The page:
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I do come from the UK and it's an ordinary, commonly used word here. –  Lunivore Dec 5 '11 at 13:37
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I think the word fortnight is familiar to many, even in the US. However, if there is already language barrier in play, it may better to err on the side of clarity. Unless "fortnight" is commonly used in your environment, better to use some variation of "every other week" instead. –  Leigh Dec 5 '11 at 15:20

Technically, semiweekly is the term that you're looking for. But if you're trying to avoid ambiguity, then go with something like "twice a week" like Hugo suggested. Too many people get biweekly and semiweekly confused.

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I agree with those who suggested "fortnightly." If someone feels that it's antiquated or "odd," that is their problem! It's a great word. Besides the ambiguity of the words "bi-weekly" or "bi-monthly," I think that they are esthetically ugly and artificial words that detract from the English language. I like to keep my Latin and Germanic mixing to a minimum. Try "twice weekly," if "fortnightly" doesn't do it for you.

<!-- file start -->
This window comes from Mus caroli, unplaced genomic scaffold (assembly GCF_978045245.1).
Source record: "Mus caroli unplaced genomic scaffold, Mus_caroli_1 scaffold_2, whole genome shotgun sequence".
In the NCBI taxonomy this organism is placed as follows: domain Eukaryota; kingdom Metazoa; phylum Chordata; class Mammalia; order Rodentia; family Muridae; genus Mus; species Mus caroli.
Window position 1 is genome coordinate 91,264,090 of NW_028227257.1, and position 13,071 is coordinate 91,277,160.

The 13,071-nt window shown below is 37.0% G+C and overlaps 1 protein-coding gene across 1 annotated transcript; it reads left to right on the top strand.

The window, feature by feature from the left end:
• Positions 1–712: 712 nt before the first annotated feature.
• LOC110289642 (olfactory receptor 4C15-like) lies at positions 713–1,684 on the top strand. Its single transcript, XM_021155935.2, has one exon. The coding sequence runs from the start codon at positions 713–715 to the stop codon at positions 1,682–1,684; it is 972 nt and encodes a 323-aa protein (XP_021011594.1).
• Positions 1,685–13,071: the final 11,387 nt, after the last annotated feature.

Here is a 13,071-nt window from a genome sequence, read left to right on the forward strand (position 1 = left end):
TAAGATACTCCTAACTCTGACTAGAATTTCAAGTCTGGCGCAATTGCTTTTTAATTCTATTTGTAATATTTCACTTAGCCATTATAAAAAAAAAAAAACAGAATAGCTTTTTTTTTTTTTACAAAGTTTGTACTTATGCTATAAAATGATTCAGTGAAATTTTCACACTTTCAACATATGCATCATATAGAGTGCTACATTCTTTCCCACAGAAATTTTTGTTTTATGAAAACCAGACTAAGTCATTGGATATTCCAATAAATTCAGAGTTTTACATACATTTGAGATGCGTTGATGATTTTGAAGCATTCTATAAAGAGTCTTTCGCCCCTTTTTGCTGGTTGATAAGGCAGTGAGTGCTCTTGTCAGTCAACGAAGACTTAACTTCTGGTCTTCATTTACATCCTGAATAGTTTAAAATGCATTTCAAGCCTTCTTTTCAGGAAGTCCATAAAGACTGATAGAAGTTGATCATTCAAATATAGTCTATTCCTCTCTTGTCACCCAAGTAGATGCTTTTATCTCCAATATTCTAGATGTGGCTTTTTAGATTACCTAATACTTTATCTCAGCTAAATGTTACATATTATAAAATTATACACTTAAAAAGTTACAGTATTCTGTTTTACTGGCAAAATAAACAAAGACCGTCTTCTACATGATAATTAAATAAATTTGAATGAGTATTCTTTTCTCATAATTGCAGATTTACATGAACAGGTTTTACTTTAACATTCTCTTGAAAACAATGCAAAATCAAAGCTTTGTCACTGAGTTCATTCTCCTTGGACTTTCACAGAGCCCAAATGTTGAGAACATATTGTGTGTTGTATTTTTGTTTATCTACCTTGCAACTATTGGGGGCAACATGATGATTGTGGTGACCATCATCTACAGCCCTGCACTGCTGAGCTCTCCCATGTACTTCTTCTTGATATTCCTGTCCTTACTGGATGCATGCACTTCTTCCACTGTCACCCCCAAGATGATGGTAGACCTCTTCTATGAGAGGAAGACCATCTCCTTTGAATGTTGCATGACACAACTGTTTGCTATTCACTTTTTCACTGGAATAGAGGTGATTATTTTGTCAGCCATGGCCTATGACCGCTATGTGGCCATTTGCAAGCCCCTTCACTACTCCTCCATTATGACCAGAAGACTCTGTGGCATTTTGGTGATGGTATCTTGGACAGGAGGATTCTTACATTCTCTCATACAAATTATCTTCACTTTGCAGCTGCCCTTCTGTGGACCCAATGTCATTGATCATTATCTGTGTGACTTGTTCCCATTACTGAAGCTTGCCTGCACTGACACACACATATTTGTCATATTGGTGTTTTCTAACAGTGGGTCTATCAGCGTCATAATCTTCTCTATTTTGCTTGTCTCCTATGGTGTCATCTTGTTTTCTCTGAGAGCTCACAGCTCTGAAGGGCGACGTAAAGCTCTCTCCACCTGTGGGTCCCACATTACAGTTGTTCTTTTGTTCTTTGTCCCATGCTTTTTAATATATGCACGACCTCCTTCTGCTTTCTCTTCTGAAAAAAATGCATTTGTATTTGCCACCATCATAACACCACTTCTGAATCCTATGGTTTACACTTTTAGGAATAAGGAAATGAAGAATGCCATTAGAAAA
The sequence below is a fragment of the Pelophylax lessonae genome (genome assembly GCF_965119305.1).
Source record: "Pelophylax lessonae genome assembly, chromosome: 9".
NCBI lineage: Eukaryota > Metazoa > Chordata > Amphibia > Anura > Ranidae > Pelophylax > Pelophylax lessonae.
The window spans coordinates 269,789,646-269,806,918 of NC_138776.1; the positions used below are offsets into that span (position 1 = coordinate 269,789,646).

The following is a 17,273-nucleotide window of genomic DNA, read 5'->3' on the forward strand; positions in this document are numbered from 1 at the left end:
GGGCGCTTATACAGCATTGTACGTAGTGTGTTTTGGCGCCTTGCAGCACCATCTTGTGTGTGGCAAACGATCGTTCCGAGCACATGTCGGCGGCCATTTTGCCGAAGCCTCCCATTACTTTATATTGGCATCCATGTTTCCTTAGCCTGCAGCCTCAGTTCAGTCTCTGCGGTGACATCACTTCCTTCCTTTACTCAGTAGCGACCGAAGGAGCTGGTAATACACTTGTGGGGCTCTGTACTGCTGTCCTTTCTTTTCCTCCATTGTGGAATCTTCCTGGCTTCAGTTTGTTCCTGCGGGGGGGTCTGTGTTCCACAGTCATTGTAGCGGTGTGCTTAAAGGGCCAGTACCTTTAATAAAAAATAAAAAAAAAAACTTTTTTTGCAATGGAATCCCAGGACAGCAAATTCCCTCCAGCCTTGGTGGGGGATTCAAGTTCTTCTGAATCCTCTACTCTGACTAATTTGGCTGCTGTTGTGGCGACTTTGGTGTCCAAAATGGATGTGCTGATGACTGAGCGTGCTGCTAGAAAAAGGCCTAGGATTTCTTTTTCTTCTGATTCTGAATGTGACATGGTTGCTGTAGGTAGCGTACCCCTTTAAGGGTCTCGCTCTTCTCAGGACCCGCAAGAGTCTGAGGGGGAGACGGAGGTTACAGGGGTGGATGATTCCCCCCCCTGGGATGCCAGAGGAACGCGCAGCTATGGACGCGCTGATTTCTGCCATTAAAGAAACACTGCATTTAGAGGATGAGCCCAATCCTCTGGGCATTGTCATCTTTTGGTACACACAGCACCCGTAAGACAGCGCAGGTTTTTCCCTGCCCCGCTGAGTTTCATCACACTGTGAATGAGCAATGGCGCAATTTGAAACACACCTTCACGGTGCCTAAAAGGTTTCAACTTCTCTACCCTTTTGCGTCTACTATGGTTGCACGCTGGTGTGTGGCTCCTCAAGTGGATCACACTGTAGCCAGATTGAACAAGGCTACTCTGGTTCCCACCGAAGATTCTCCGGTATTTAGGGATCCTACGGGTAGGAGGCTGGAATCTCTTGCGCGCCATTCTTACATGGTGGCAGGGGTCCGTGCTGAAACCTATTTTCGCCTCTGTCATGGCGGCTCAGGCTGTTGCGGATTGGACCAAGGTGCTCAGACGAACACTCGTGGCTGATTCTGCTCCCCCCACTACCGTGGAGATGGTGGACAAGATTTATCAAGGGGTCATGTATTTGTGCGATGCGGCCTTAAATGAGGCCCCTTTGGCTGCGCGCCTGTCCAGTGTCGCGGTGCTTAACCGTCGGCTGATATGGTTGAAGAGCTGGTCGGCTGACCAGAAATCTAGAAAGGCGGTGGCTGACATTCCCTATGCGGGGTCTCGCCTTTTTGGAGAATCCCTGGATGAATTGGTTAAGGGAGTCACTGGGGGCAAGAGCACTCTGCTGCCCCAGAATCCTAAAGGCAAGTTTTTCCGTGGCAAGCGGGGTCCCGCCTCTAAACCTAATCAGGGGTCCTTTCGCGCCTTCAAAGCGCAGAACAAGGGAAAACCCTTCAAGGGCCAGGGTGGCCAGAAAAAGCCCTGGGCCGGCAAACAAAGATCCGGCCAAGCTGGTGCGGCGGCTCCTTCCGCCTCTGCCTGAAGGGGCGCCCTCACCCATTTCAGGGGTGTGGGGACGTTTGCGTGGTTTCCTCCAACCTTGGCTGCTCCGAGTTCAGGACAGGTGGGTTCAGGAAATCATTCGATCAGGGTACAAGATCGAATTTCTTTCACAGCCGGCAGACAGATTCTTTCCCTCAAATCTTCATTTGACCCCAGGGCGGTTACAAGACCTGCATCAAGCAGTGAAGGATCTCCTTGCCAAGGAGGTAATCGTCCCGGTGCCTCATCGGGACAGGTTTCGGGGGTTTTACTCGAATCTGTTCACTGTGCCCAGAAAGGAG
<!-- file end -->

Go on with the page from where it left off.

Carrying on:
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Careful now! Ugly is Germanic and artificial is from Latin :) –  Hugo Dec 6 '11 at 22:38
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@Gavin: I think your last sentence sums up why there's some confusion with the word. –  Julia Dec 8 '11 at 7:22
    
Hugo: touche! There's another one... Julia: I was making a subtle joke...attempting to, anyway. –  Gavin Emich Dec 9 '11 at 1:24

Strangely, although bicentennial, bilingual, and bipedal (among many other actual and imagined bi-prefixed words) would never be understood as referring to half- century, language, foot, etc. phenomena, biannual (or biennial) or bimonthly or biweekly (and probably bi-daily, if anyone ever tried it out on people) do elicit that interpretation (perhaps largely among the semi-, but certainly not the bi-, literate). Dictionary.com offers the following highly laudable advice:

"Since bi- can be taken to mean either “twice each” or “every two,” a word like biweekly can be understood as “twice each week” or “every two weeks.” To avoid confusion, it is better to use the prefix semi- to mean “twice each” (semiannual; semimonthly; semiweekly) or the phrase twice a or twice each (twice a month; twice a week; twice each year), and for the other sense to use the phrase every two (every two months; every two weeks; every two years)."

As for the claim that "every two" (or "every other") years/months/weeks/days beats biennial/bimonthly/biweekly/bidaily, it fails to meet the immediately-intelligible test that ought to govern all linguistic prescriptions.

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I might suggest being careful with biannual as well. It is sometimes used for meetings held once every two years. There are three times as many Google hits for semi-annual as bi-annual, so that could indicate a lack of confidence in using bi-.